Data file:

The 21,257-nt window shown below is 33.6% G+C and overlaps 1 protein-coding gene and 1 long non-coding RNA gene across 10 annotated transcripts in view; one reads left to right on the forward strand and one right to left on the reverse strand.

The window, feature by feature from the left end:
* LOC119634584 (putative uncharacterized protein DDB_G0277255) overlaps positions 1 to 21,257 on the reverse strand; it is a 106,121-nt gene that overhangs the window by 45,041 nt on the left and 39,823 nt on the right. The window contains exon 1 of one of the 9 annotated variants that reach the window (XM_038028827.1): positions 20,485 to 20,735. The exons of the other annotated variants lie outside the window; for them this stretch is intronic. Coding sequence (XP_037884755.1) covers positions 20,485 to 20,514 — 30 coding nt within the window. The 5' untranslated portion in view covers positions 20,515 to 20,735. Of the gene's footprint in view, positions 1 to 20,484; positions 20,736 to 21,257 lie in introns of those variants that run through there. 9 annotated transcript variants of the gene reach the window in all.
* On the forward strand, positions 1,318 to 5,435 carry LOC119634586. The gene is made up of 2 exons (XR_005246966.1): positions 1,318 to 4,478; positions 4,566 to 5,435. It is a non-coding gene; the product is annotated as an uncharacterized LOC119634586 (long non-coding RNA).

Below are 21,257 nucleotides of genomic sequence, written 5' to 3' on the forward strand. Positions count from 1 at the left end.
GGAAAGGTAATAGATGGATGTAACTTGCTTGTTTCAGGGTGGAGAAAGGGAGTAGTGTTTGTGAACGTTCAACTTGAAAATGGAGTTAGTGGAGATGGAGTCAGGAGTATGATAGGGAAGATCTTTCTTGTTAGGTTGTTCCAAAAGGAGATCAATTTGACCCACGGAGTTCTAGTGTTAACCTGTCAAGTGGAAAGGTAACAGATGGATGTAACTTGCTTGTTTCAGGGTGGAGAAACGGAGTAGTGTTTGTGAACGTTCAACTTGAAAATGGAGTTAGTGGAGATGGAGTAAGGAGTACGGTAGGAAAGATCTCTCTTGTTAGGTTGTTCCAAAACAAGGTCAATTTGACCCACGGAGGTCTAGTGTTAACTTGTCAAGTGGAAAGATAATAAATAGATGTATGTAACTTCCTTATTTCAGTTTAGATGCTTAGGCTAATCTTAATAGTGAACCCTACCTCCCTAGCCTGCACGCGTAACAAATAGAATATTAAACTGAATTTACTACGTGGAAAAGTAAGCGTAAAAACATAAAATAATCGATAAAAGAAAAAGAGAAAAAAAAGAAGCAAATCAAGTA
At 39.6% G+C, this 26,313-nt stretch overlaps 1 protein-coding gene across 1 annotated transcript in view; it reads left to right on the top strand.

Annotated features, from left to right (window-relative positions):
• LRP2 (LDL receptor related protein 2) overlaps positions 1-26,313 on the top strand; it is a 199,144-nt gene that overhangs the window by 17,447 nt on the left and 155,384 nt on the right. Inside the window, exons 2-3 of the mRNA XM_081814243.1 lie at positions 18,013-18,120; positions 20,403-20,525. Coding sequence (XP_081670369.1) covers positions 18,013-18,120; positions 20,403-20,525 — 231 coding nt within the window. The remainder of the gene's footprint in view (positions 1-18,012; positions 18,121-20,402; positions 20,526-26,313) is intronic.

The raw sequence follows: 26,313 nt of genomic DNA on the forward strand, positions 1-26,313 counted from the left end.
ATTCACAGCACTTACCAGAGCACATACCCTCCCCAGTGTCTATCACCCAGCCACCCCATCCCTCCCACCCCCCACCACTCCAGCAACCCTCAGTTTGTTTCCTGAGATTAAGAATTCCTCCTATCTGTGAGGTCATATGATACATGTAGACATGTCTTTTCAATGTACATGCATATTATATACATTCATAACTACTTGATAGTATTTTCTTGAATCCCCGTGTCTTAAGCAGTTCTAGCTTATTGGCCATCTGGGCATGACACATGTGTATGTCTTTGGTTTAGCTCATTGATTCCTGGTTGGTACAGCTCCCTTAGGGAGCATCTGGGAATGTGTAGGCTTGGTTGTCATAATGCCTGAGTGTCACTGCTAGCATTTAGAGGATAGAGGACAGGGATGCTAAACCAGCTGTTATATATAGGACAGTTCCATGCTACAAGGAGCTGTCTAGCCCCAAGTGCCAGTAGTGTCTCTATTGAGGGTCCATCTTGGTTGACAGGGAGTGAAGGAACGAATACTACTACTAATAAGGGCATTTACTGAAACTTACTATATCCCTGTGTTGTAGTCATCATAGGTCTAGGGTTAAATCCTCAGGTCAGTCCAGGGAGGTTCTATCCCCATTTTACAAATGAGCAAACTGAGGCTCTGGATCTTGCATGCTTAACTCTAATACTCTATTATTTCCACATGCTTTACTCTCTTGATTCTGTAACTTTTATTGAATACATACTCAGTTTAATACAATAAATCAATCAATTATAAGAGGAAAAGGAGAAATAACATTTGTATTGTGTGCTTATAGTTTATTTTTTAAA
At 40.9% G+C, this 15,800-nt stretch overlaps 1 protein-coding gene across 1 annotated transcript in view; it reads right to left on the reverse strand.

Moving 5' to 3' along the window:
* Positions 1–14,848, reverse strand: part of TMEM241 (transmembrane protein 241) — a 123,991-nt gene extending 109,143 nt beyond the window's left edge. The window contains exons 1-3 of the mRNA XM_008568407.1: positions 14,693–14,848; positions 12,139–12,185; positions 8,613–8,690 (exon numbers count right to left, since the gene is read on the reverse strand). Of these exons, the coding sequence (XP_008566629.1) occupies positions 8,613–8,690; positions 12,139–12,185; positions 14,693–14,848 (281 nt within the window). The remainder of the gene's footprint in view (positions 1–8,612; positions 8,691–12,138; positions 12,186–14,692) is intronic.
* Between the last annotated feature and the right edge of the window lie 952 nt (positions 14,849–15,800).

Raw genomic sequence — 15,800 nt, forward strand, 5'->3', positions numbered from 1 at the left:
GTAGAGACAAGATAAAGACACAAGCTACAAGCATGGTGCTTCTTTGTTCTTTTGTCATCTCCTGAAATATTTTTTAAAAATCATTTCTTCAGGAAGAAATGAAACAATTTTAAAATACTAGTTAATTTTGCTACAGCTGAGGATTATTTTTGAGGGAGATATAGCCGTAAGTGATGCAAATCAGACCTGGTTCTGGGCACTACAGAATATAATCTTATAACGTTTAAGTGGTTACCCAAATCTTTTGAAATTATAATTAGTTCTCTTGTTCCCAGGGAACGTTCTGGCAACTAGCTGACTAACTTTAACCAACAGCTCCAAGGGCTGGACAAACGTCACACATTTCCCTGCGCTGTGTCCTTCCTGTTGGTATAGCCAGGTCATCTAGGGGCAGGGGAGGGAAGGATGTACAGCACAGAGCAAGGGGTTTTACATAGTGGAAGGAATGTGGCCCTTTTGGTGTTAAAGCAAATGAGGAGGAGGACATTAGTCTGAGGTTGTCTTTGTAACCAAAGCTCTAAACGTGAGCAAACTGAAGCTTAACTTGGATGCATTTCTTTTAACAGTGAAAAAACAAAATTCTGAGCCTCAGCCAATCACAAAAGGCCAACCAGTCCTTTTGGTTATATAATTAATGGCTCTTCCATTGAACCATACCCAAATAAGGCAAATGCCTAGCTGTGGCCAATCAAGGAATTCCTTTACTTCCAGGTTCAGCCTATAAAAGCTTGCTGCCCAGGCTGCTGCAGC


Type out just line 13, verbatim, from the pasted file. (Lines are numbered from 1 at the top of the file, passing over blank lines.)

Moving 5' to 3' along the window: